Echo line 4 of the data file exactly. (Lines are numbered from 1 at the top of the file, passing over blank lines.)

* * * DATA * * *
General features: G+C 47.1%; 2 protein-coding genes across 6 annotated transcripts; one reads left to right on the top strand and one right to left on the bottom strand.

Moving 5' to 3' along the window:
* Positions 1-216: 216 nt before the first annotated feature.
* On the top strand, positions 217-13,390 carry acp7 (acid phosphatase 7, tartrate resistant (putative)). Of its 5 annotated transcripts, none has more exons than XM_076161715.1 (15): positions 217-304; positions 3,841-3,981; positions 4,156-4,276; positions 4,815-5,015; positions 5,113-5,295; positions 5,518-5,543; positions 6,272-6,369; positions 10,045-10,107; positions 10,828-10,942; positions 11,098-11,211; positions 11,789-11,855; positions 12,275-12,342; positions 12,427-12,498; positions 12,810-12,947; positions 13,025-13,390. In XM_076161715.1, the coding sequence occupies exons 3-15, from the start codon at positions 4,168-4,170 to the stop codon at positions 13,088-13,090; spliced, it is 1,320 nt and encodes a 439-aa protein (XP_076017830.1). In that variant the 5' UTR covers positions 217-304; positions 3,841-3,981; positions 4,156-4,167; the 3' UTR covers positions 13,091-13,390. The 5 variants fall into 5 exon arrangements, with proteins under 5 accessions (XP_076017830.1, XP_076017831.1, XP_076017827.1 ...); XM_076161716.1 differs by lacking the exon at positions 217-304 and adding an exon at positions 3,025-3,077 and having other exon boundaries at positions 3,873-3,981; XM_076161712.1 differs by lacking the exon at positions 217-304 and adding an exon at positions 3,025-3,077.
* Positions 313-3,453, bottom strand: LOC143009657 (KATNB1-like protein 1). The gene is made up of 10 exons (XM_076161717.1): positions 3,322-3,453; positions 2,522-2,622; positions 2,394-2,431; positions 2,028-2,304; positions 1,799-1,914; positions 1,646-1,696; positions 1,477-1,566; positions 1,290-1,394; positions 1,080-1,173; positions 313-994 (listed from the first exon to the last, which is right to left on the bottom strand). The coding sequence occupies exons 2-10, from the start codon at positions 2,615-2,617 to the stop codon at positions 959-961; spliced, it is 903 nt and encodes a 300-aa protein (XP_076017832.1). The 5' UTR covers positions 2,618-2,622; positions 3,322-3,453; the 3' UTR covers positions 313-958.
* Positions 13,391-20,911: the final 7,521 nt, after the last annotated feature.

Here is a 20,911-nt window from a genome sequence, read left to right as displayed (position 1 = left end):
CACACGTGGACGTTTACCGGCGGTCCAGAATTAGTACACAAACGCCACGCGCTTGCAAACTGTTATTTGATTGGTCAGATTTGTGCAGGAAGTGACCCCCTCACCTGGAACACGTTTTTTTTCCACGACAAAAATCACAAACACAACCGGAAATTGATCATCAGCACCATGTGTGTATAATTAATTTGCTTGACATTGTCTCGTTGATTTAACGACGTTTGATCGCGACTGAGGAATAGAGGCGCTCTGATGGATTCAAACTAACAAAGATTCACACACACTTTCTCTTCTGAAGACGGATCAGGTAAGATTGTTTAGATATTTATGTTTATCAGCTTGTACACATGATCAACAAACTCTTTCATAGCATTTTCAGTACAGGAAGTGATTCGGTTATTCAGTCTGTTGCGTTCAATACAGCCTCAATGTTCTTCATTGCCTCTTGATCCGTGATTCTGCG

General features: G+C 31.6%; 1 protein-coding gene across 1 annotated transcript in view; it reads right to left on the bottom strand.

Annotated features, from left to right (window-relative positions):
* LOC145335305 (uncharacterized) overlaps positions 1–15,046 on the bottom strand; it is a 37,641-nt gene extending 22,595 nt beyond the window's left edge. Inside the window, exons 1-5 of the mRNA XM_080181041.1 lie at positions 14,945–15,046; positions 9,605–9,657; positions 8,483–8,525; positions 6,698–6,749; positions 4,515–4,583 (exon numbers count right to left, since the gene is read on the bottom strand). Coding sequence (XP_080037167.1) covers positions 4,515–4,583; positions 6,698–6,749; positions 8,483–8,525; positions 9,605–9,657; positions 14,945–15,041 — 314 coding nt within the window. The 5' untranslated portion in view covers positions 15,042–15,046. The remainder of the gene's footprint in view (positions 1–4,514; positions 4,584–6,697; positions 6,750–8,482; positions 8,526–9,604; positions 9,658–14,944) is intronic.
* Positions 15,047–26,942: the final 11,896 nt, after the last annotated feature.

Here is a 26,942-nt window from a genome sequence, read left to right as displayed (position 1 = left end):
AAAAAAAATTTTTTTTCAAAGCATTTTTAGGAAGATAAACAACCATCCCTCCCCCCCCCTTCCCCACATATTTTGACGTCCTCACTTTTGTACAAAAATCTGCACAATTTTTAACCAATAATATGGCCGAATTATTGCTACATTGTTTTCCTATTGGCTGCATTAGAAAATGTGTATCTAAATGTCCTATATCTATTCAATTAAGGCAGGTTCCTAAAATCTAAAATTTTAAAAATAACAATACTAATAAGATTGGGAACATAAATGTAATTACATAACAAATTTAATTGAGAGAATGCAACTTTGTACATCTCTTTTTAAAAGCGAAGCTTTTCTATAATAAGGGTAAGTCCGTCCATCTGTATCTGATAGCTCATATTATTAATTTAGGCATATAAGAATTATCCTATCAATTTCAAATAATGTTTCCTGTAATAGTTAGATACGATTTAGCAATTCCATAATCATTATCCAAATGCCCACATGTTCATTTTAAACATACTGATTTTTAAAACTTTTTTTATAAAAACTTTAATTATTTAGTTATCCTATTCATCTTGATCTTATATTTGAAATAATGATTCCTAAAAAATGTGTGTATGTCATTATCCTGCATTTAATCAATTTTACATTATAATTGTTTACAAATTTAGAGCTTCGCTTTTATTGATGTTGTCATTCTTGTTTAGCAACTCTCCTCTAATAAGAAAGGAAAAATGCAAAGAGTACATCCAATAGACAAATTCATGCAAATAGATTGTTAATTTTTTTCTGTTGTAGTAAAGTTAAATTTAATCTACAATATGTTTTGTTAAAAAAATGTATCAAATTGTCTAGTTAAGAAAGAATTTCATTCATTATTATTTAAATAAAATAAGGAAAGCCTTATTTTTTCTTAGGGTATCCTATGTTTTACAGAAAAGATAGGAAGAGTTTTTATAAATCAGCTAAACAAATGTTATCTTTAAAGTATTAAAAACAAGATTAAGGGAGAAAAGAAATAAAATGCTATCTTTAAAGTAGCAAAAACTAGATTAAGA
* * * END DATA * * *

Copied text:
* On the top strand, positions 217-13,390 carry acp7 (acid phosphatase 7, tartrate resistant (putative)). Of its 5 annotated transcripts, none has more exons than XM_076161715.1 (15): positions 217-304; positions 3,841-3,981; positions 4,156-4,276; positions 4,815-5,015; positions 5,113-5,295; positions 5,518-5,543; positions 6,272-6,369; positions 10,045-10,107; positions 10,828-10,942; positions 11,098-11,211; positions 11,789-11,855; positions 12,275-12,342; positions 12,427-12,498; positions 12,810-12,947; positions 13,025-13,390. In XM_076161715.1, the coding sequence occupies exons 3-15, from the start codon at positions 4,168-4,170 to the stop codon at positions 13,088-13,090; spliced, it is 1,320 nt and encodes a 439-aa protein (XP_076017830.1). In that variant the 5' UTR covers positions 217-304; positions 3,841-3,981; positions 4,156-4,167; the 3' UTR covers positions 13,091-13,390. The 5 variants fall into 5 exon arrangements, with proteins under 5 accessions (XP_076017830.1, XP_076017831.1, XP_076017827.1 ...); XM_076161716.1 differs by lacking the exon at positions 217-304 and adding an exon at positions 3,025-3,077 and having other exon boundaries at positions 3,873-3,981; XM_076161712.1 differs by lacking the exon at positions 217-304 and adding an exon at positions 3,025-3,077.